Anther quality of Romanticism is movement and action.
As the narrator discovers the urn, it is described in full detail what he sees. The narrator portrays the ideal life on the urn as one without disenchantment and suffering with the use of pipes being played, possibly by one of the young lovers.
In the poem Ode on a Grecian Urn, John Keats uses imagery, symbolism, and tone to advance the theme of forbidden love. It is soon brought into a sharp, detailed focus that the urn depicts two young lovers.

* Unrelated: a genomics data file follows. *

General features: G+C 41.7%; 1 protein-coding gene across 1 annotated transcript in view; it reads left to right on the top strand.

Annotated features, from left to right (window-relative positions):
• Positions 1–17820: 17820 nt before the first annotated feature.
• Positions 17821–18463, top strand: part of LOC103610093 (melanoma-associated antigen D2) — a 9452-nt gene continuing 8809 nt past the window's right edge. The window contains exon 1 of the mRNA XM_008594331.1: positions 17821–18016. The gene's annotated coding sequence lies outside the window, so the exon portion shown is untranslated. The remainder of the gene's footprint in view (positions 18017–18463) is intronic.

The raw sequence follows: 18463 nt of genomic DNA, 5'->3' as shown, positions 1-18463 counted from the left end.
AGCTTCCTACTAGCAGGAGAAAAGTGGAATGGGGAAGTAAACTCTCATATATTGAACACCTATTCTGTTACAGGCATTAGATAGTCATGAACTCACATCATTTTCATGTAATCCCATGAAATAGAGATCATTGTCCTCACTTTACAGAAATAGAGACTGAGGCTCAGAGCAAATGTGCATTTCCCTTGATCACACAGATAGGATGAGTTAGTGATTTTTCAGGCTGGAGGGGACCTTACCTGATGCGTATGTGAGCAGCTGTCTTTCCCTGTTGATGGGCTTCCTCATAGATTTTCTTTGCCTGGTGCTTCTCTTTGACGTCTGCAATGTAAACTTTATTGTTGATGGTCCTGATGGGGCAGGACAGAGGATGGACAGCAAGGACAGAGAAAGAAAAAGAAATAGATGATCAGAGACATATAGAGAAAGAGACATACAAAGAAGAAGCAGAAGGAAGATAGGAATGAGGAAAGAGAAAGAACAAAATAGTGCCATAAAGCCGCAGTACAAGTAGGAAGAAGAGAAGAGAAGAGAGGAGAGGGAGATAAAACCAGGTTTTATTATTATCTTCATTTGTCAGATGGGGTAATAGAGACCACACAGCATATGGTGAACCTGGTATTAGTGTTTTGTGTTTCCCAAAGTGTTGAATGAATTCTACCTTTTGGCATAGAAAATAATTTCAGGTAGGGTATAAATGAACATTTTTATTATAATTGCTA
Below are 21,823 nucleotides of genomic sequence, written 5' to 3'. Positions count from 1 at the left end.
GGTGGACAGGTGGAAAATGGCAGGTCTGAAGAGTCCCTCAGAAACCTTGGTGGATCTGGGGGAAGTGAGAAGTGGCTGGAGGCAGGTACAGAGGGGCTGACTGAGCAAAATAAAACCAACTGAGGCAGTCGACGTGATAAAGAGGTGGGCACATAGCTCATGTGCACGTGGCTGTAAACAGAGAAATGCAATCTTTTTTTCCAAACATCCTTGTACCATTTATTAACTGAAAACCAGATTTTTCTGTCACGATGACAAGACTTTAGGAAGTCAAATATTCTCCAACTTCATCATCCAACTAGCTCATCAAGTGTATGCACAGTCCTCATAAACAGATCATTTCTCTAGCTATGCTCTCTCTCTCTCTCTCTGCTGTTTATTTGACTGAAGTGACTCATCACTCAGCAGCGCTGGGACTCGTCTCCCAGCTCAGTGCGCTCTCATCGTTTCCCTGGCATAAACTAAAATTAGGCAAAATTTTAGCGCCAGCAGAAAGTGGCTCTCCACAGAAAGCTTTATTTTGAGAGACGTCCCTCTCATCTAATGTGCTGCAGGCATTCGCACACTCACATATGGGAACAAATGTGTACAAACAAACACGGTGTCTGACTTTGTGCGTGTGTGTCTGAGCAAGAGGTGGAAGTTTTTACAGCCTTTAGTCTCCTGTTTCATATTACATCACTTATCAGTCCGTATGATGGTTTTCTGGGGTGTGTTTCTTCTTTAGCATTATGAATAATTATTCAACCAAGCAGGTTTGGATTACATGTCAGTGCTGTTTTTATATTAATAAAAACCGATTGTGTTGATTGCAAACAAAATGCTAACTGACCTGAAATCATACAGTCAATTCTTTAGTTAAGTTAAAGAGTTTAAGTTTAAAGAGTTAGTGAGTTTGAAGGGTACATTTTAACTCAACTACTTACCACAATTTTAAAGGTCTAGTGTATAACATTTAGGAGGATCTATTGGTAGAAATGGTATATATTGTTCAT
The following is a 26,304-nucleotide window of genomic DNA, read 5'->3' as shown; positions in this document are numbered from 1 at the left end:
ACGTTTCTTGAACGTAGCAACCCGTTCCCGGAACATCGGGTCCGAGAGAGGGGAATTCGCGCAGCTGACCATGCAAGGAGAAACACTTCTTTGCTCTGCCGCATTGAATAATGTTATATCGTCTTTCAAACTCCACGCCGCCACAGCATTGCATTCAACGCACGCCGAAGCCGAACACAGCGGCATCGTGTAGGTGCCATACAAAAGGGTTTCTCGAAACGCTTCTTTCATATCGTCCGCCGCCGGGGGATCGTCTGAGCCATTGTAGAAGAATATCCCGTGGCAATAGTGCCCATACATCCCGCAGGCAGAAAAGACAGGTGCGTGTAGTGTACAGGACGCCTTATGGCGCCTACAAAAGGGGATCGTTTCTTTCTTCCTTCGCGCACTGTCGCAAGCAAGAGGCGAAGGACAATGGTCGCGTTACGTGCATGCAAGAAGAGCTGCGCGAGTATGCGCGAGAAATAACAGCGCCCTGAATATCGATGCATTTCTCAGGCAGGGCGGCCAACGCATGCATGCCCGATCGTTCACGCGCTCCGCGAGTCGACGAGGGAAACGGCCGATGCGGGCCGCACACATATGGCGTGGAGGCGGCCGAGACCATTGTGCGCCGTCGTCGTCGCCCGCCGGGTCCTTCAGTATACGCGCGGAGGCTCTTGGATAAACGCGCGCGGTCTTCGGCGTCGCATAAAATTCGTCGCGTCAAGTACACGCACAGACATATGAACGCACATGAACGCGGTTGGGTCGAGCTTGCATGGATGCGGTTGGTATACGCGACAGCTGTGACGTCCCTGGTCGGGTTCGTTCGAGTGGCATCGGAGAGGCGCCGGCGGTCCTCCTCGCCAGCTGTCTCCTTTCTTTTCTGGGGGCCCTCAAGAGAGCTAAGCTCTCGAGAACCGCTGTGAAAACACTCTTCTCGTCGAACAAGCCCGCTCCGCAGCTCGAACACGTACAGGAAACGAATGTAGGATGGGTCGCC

An assemblage of vigorous passion is compellingly portrayed on cold, motionless stone numerous times throughout the poem. "Fair youth, beneath the trees, thou canst not leave.
The urn, passed down through many centuries portrays the image that everything that is going on on the urn is frozen.
In the first stanza, the speaker, standing before an ancient Grecian urn uses apostrophe when he speaks to the urn as if it is alive.